This command will run all the tests, printing a single dot for each test. When it finishes, it will print a test summary. The exact number of tests can vary depending on platform and available third-party libraries.:

Ran 1182 tests in 241.269s


The test script has many more options. Use the -h or --help options to see a file list of options. The default test suite omits several tests that depend on third-party software or that take a long time to run. To run all the available tests use the --all option. Running all the tests takes much longer.:

Ran 1561 tests in 1461.557s


Maintenance scripts

Several scripts are provided with the ZODB and can help for analyzing, debugging, checking for consistency, summarizing content, reporting space used by objects, doing backups, artificial load testing, etc. Look at the ZODB/script directory for more informations.


The historical version numbering schemes for ZODB and ZEO are complicated. Starting with ZODB 3.4, the ZODB and ZEO version numbers are the same.

In the ZODB 3.1 through 3.3 lines, the ZEO version number was “one smaller” than the ZODB version number; e.g., ZODB 3.2.7 included ZEO 2.2.7. ZODB and ZEO were distinct releases prior to ZODB 3.1, and had independent version numbers.

Historically, ZODB was distributed as a part of the Zope application server. Jim Fulton’s paper at the Python conference in 2000 described a version of ZODB he called ZODB 3, based on an earlier persistent object system called BoboPOS. The earliest versions of ZODB 3 were released with Zope 2.0.

Andrew Kuchling extracted ZODB from Zope 2.4.1 and packaged it for use by standalone Python programs. He called this version “StandaloneZODB”. Andrew’s guide to using ZODB is included in the Doc directory. This version of ZODB was hosted at It supported Python 1.5.2, and might still be of interest to users of this very old Python version.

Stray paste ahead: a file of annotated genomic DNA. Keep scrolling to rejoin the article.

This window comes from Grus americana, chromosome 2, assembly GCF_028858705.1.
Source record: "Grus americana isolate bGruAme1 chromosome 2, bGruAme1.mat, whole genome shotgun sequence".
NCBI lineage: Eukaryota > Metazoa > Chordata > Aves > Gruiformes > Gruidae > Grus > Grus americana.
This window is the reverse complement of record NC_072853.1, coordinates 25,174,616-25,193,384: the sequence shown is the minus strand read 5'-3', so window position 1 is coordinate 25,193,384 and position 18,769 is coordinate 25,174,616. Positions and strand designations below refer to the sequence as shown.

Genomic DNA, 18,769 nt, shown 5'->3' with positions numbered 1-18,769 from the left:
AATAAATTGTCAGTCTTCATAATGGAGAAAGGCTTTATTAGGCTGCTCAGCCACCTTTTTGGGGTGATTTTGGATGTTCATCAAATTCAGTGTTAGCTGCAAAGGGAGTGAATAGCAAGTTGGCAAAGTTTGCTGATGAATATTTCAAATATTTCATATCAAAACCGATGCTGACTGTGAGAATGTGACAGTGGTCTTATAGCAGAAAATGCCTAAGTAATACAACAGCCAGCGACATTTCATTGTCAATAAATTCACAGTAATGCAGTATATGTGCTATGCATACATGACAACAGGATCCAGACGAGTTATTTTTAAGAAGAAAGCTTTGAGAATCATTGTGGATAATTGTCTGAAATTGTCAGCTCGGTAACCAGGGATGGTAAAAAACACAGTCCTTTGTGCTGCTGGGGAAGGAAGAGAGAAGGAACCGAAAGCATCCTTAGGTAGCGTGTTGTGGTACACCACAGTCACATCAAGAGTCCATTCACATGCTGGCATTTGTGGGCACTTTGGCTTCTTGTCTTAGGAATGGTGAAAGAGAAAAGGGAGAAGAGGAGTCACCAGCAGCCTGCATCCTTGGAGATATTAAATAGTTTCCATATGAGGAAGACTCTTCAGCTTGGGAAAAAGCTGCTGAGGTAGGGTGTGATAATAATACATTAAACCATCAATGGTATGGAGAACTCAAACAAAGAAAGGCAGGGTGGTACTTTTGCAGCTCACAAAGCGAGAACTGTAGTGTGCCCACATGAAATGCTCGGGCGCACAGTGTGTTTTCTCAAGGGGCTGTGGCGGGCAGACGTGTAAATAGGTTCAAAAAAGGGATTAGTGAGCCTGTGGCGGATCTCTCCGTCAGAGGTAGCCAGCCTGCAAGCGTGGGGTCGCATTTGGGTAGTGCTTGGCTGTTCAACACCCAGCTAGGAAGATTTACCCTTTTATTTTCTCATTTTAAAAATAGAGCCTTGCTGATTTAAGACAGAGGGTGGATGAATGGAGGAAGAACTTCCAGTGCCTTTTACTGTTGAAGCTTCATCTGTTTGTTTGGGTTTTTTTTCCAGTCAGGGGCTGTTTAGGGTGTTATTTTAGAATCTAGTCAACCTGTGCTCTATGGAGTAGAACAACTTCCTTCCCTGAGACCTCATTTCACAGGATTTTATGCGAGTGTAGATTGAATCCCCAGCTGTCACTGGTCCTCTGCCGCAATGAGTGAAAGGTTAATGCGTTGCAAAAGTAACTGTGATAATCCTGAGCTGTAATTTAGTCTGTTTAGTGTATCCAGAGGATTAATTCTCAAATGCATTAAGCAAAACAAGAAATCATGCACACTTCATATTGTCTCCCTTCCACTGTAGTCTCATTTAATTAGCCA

Zope Corporation released a version of ZODB called “StandaloneZODB 1.0” in Feb. 2002. This release was based on Andrew’s packaging, but built from the same CVS repository as Zope. It is roughly equivalent to the ZODB in Zope 2.5.

Why not call the current release StandaloneZODB? The name StandaloneZODB is a bit of a mouthful. The standalone part of the name suggests that the Zope version is the real version and that this is an afterthought, which isn’t the case. So we’re calling this release “ZODB”. We also worked on a ZODB4 package for a while and made a couple of alpha releases. We’ve now abandoned that effort, because we didn’t have the resources to pursue ot while also maintaining ZODB(3).


ZODB is distributed under the Zope Public License, an OSI-approved open source license. Please see the LICENSE.txt file for terms and conditions.

The ZODB/ZEO Programming Guide included in the documentation is a modified version of Andrew Kuchling’s original guide, provided under the terms of the GNU Free Documentation License.

More information

We maintain a Wiki page about all things ZODB, including status on future directions for ZODB. Please see